Created on Friday, 27 July 2012 17:09
|An Appalachian State University senior has started a petition calling for the removal of Chick-fil-A from campus in light of recent controversy. Some support the petition, but others think the fast-food chain should stay. | Photo: Chick-fil-A Pressroom|
Student response to the national outcry against Chick-fil-A
has grown, after a student started a petition requesting the removal of the fast-food chain from campus
The petition is a response to the company's perceived anti-gay leanings, which have dominated public conversation since Chick-fil-A President Dan Cathy was interviewed by Baptist Press July 16. Cathy told the online publication that his chain is "very much supportive of the family -- the Biblical definition of the family unit." Critics also spotlight Chick-fil-A's donations to charities some consider anti-gay, including Exodus International.
Now a petition -- the brainchild of senior social work major Tim Reis -- is circulating via change.org. "Chancellor, Appalachian State University: End our relationship with Chick-fil-A" calls for severance of Appalachian's relationship with the chain, based on a history of "support for...LGBT students and...tolerance of diversity in all of its forms."
Reis said months have passed since he first considered opposing the university's contract with Chick-fil-A, but he didn't see enough potential momentum until now.
"I...honestly let myself worry about the potential backlash toward the person who began such a movement," Reis said. "So I resigned myself to support of the movement if it should ever come up. When the comments were released from the CEO, people really started paying attention, but still no one was doing anything. My roommate, Hunter Boyette, suggested that we should start a petition, and that spark of support was enough to get it going."
Some affiliated with the university support the petition, which had 157 signatures on Friday. Alumna Abby Chamberlain said on The Appalachian's Facebook page that she'd no longer be supporting the company.
"I'm all for free speech and family values," Chamberlain said. "However, a company cannot be surprised by the nation's reaction when they make statements such as the one made by Dan Cathy. If their stocks fall, if people boycott their restaurants, if universities discontinue their contracts, then that company should be ready to roll with the punches."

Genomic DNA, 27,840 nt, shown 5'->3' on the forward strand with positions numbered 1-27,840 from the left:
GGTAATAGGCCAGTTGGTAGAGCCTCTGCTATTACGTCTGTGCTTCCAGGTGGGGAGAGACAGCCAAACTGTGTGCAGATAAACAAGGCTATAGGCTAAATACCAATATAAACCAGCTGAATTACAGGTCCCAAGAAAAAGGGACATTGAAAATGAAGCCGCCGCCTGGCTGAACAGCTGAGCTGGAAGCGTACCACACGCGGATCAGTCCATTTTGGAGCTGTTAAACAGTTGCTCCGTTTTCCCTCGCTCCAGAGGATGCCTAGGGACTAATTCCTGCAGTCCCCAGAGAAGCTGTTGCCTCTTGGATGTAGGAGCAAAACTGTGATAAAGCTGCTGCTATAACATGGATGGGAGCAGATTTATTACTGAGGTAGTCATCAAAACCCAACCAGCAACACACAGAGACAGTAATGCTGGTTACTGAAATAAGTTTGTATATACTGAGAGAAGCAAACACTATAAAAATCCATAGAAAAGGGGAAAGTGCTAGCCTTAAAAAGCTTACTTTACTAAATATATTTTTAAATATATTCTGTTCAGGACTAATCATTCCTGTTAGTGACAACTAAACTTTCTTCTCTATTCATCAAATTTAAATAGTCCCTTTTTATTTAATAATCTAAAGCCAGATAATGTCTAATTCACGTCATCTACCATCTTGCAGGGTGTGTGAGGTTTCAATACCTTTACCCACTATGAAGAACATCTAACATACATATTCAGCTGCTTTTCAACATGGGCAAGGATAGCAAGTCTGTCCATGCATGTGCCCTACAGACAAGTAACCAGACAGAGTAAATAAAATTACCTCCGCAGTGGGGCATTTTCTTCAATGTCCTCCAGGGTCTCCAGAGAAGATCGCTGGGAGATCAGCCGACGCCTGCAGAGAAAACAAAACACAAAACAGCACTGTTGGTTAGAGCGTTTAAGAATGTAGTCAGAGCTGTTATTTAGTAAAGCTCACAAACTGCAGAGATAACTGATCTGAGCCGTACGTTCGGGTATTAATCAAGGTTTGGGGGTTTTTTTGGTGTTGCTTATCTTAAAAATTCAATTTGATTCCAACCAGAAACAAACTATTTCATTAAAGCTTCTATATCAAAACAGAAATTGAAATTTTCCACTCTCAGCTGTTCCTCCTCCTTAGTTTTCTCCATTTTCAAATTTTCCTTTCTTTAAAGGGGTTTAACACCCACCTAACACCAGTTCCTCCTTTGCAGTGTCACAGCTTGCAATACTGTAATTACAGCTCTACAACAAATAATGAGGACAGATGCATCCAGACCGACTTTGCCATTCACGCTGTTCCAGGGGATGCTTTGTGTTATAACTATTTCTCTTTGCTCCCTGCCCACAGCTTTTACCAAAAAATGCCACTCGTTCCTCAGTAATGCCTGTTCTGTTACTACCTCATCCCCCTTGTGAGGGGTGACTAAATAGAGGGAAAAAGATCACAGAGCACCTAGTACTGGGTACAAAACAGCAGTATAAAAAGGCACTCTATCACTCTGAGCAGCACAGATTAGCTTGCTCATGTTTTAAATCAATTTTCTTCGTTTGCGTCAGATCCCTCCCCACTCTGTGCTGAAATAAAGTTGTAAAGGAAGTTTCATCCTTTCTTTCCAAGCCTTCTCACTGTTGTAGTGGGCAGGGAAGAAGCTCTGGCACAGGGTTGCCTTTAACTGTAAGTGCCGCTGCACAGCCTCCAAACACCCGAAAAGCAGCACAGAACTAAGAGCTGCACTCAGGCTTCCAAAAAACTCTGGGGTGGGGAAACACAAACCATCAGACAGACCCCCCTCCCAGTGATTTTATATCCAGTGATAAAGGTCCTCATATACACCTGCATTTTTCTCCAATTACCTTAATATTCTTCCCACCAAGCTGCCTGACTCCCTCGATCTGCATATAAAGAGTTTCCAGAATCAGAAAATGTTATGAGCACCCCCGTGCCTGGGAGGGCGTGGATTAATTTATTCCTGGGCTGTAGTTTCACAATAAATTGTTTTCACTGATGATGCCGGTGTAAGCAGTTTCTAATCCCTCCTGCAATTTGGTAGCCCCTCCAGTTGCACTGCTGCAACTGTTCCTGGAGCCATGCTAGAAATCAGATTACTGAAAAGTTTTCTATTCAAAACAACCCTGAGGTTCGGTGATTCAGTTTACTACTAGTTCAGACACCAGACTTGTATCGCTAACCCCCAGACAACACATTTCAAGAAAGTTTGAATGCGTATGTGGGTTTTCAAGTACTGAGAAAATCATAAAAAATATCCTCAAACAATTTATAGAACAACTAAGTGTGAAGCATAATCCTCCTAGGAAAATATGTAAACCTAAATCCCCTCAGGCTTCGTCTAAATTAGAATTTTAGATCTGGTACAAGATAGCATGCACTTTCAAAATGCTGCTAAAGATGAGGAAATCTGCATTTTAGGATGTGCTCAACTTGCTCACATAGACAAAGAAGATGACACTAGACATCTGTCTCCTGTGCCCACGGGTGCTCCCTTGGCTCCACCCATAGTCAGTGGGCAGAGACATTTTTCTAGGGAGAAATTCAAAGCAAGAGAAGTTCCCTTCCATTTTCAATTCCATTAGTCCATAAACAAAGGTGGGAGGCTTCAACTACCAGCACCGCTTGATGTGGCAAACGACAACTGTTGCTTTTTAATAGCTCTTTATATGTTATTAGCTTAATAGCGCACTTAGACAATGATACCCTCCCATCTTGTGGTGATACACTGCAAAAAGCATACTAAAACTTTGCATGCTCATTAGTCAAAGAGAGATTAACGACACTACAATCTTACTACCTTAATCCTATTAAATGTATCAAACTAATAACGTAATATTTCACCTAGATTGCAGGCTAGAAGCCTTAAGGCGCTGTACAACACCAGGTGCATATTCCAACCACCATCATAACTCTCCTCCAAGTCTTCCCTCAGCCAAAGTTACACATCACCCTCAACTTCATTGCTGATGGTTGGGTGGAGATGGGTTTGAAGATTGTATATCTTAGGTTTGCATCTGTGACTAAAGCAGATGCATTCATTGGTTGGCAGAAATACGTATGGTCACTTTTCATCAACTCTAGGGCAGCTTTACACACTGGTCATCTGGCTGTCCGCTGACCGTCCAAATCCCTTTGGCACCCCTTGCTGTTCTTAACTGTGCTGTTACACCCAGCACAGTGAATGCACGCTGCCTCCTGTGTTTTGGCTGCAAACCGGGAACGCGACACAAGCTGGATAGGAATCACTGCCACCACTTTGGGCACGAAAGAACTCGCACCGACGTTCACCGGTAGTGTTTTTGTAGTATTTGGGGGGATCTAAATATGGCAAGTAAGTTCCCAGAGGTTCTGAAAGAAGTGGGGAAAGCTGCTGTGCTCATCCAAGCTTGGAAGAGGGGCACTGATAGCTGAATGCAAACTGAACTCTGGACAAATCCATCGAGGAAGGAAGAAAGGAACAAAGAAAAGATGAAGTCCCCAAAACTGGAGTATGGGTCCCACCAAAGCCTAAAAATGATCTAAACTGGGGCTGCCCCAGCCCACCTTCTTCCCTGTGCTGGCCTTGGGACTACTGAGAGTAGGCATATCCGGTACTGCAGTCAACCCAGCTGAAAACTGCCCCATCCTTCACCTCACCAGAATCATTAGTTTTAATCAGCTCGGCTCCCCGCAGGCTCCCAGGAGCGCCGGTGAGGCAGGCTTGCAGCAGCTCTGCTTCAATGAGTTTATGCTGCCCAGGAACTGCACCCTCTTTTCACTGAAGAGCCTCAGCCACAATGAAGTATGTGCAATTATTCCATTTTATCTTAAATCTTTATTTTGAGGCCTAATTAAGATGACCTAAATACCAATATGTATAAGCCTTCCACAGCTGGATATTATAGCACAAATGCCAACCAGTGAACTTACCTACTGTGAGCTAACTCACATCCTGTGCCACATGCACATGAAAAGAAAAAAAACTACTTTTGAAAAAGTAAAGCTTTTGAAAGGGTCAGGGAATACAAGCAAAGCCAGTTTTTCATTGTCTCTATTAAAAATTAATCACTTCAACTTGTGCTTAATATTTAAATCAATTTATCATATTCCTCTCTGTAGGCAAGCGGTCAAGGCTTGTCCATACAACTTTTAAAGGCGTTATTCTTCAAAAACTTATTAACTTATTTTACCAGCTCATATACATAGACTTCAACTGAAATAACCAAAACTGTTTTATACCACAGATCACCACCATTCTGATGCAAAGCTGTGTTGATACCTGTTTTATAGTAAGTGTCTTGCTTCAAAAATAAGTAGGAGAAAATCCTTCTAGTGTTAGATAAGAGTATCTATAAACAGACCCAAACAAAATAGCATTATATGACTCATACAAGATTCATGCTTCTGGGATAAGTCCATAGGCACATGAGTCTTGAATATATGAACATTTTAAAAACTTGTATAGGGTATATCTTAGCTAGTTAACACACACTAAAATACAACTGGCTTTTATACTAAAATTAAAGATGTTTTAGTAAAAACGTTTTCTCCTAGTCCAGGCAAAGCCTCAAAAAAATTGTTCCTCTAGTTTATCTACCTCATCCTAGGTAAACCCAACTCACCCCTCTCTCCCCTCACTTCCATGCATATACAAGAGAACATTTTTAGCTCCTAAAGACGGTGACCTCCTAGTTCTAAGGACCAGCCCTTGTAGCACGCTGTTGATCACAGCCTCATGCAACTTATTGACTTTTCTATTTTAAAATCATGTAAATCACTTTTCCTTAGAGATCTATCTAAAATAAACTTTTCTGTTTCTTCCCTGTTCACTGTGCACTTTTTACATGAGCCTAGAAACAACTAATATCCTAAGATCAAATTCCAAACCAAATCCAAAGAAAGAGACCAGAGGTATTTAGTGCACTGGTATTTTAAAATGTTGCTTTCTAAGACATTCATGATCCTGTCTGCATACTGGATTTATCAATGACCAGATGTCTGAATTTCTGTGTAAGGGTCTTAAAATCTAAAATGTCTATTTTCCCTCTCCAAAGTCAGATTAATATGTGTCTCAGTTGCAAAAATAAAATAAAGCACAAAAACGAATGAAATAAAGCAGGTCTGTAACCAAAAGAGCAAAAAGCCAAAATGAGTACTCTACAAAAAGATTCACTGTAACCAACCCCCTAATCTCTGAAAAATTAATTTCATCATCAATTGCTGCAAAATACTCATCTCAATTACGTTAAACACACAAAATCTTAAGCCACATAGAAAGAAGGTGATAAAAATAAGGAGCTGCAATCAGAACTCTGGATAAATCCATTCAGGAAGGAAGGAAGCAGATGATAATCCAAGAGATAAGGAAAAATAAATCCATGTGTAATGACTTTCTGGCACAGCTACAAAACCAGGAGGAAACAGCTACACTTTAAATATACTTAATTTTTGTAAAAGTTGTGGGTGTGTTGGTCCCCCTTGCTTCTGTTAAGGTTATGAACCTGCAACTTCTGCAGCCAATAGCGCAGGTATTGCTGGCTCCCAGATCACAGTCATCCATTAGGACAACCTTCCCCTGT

Those who signed the petition also cited a variety of reasons for their support.
"I went to ASU for three years and loved every second of it, specifically because it had such an open and loving attitude to everyone who went there," one commentor wrote. "The idea that any ASU student would feel like they were not fully accepted any time they walk into the cafeteria breaks my heart."
Some, however, disagree with the calls to remove Chick-fil-A from campus.
Sophomore finance and banking major Josh Eidson believes the decision to remove Chick-fil-A would force the views of some students on the entire student body.
"Chick-fil-A, as a company, has the right to do whatever they please with their money, and it's no one's business but their own," Eidson said. "I don't agree with the way all my friends spend their money, but that doesn't mean I refuse to associate with them. Chick-fil-A sells a delicious chicken sandwich, not their views on same-sex marriage."
Eidson -- who describes himself as moderately conservative and Christian -- noted that he is against "any form of discrimination" and doesn't agree with all of the company's views. Still, he disagrees with recent backlash against the company.
"I have always admired CFA for remaining closed on Sundays, even though that puts a serious dent in their possible profits, and sticking to what they believe," he said. "No, I don't agree with their views or donations to anti-gay groups, but I do applaud them for staying true to what they believe."
Petitions calling for boycotts of Chick-fil-A have increased dramatically in recent weeks, change.org Communications Manager Charlotte Hill said. Some of those petitions call for the cancellation of contracts at other universities -- including New York University and the University of Illinois.
Chick-fil-A is located in Central Dining Hall, the largest eatery on campus, and was previously housed in the now-demolished Welborn Cafeteria. The Appalachian has reached out to Food Services Manager Art Kessler regarding the university's contract with Chick-fil-A, and will publish his comments when they're received.
Story: MEGHAN FRICK, Social Media Manager